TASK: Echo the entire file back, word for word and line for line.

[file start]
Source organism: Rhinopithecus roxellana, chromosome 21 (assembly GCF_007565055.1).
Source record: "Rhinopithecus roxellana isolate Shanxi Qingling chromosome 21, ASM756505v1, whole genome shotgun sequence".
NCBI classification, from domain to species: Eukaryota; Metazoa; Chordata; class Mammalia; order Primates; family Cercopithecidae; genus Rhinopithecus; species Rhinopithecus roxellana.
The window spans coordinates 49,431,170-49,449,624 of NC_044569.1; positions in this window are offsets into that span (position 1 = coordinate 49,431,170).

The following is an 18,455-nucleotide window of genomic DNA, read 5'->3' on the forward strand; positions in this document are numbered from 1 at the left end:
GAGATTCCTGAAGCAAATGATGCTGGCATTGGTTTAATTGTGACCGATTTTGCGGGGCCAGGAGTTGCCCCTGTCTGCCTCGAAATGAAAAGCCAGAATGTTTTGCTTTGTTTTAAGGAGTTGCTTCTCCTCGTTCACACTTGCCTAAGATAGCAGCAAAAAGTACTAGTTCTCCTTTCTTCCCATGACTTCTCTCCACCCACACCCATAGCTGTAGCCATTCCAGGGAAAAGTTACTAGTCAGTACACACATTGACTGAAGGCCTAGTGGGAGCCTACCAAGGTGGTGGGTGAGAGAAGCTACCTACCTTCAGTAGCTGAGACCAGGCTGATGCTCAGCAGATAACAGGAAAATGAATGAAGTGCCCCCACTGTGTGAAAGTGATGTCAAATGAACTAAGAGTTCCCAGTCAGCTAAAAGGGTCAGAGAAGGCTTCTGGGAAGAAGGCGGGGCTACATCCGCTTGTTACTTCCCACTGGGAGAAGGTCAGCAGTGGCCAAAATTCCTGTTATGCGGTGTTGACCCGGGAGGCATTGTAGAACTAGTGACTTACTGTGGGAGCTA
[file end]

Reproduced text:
Source organism: Rhinopithecus roxellana, chromosome 21 (assembly GCF_007565055.1).
Source record: "Rhinopithecus roxellana isolate Shanxi Qingling chromosome 21, ASM756505v1, whole genome shotgun sequence".
NCBI classification, from domain to species: Eukaryota; Metazoa; Chordata; class Mammalia; order Primates; family Cercopithecidae; genus Rhinopithecus; species Rhinopithecus roxellana.
The window spans coordinates 49,431,170-49,449,624 of NC_044569.1; positions in this window are offsets into that span (position 1 = coordinate 49,431,170).

The following is an 18,455-nucleotide window of genomic DNA, read 5'->3' on the forward strand; positions in this document are numbered from 1 at the left end:
GAGATTCCTGAAGCAAATGATGCTGGCATTGGTTTAATTGTGACCGATTTTGCGGGGCCAGGAGTTGCCCCTGTCTGCCTCGAAATGAAAAGCCAGAATGTTTTGCTTTGTTTTAAGGAGTTGCTTCTCCTCGTTCACACTTGCCTAAGATAGCAGCAAAAAGTACTAGTTCTCCTTTCTTCCCATGACTTCTCTCCACCCACACCCATAGCTGTAGCCATTCCAGGGAAAAGTTACTAGTCAGTACACACATTGACTGAAGGCCTAGTGGGAGCCTACCAAGGTGGTGGGTGAGAGAAGCTACCTACCTTCAGTAGCTGAGACCAGGCTGATGCTCAGCAGATAACAGGAAAATGAATGAAGTGCCCCCACTGTGTGAAAGTGATGTCAAATGAACTAAGAGTTCCCAGTCAGCTAAAAGGGTCAGAGAAGGCTTCTGGGAAGAAGGCGGGGCTACATCCGCTTGTTACTTCCCACTGGGAGAAGGTCAGCAGTGGCCAAAATTCCTGTTATGCGGTGTTGACCCGGGAGGCATTGTAGAACTAGTGACTTACTGTGGGAGCTA